The Military-Civilian Development Nexus

This hasn’t been a particularly good week for anyone concerned by the creeping militarization of foreign policy in general, and development aid in particular. When President Barack Obama announced his Afghanistan strategy last month, a lot was made about the “diplomatic surge” element — roughly a thousand civilian posts to boost development work in the country. I remember thinking at the time that an increase of 1,000 civilians didn’t stack up so well with the increase of 21,000 troops that was announced at roughly the same time. But at least it was a start.

Only trouble is, the NY Times reported last week that there aren’t enough civilians to fill the posts, so instead they will be filled by military personnel. Admittedly, the military personnel will be reservists and contractors whose civilian jobs give them some expertise in the field and who, unlike civilian specialists, can be ordered into a conflict zone. But the bait and switch is still telling. Michael Cohen has been keeping an eye on this over at Democracy Arsenal as well, and has some comments worth reading.

Now, the Times of London is reporting that Britain’s international development secretary is set to give a speech in New York that will “mark a significant shift in the way Britain allocatesresources for impoverished countries.” The shift will involve including security issues in development programs, especially in countries either experiencing or emerging from conflict.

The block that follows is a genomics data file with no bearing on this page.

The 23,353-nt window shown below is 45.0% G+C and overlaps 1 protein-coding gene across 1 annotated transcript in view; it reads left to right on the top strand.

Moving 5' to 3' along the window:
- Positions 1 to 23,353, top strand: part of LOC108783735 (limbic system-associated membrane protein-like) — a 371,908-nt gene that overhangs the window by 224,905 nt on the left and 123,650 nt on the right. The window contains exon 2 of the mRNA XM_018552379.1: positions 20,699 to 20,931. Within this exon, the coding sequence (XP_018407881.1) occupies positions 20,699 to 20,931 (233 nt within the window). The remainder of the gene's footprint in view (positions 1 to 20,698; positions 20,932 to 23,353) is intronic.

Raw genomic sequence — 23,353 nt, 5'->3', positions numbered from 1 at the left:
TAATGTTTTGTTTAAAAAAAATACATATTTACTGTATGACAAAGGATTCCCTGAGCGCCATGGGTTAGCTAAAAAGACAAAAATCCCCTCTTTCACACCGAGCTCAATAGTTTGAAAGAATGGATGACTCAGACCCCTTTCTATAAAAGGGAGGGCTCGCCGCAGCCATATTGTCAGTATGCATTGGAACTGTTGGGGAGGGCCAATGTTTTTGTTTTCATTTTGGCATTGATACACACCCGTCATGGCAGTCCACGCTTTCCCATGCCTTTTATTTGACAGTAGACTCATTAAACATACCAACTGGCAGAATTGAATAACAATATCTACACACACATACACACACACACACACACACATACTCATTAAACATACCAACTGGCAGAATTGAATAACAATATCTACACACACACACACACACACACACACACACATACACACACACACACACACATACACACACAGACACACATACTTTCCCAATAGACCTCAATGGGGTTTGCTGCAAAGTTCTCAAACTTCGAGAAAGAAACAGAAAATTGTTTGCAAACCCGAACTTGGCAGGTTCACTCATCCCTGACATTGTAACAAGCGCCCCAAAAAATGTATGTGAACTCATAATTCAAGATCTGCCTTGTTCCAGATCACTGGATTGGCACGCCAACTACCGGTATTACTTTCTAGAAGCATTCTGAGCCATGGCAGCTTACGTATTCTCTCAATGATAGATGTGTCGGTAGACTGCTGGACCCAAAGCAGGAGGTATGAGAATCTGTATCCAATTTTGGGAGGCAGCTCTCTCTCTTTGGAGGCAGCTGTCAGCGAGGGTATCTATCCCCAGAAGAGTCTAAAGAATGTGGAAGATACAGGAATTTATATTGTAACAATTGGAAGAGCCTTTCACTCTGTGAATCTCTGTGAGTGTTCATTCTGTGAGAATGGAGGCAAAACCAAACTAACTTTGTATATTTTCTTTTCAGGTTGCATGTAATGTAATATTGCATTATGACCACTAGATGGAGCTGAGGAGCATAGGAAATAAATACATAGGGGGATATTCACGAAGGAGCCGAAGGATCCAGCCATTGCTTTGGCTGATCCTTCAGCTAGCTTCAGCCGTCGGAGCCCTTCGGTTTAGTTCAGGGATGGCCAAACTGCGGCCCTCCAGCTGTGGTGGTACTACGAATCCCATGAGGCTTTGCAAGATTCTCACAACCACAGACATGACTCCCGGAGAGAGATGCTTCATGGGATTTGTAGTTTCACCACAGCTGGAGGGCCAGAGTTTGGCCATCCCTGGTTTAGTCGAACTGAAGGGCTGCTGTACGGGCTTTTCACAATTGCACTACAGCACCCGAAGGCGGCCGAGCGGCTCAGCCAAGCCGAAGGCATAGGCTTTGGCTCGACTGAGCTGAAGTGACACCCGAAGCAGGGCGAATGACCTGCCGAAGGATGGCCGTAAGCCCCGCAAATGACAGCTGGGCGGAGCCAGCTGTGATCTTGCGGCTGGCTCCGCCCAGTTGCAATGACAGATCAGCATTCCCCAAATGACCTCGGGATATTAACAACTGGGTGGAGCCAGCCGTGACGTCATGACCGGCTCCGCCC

The problem here isn’t just the mission set, which blurs the boundaries even further between civilian and military aid, but also the funding stream. At a time when military budgets already dwarf those of civilian aid agencies, the latter will now be forced to include security missions like army and police training alongside more traditional development projects, like schools, roads and health clinics.

Other pernicious effects of tasking security missions to civilian agencies include the strong likelihood that development will be increasingly seen through a security lens. This at a time when the foreign policy establishment, in general, has already begun to see the problem of development and weak states in national security terms. Such a shift will also require using military personnel for the security components of civilian agency missions, which, like the converse example above, will ultimately create a homogenized militaro-civil development nexus indistinguishable from the “hard power” apparatus of national security statecraft.

The emerging consensus in Washington, and now in London, seems to be that development aid should be used to advance national security interests. I’d argue, conversely, that there’s no better way to ensure that neither the development nor the security goals are achieved. Instead, we should decouple development aid from our foreign policy agenda as much as possible, by putting it in the hands of an agency independent of either the State or Defense Departments. (I might have heard that first from Cohen. If so, Michael, consider this a citation.) If we’re going to attach any benchmarks, they should be based on governance and transparency — like the Millenium Development Goals — not diplomatic payback.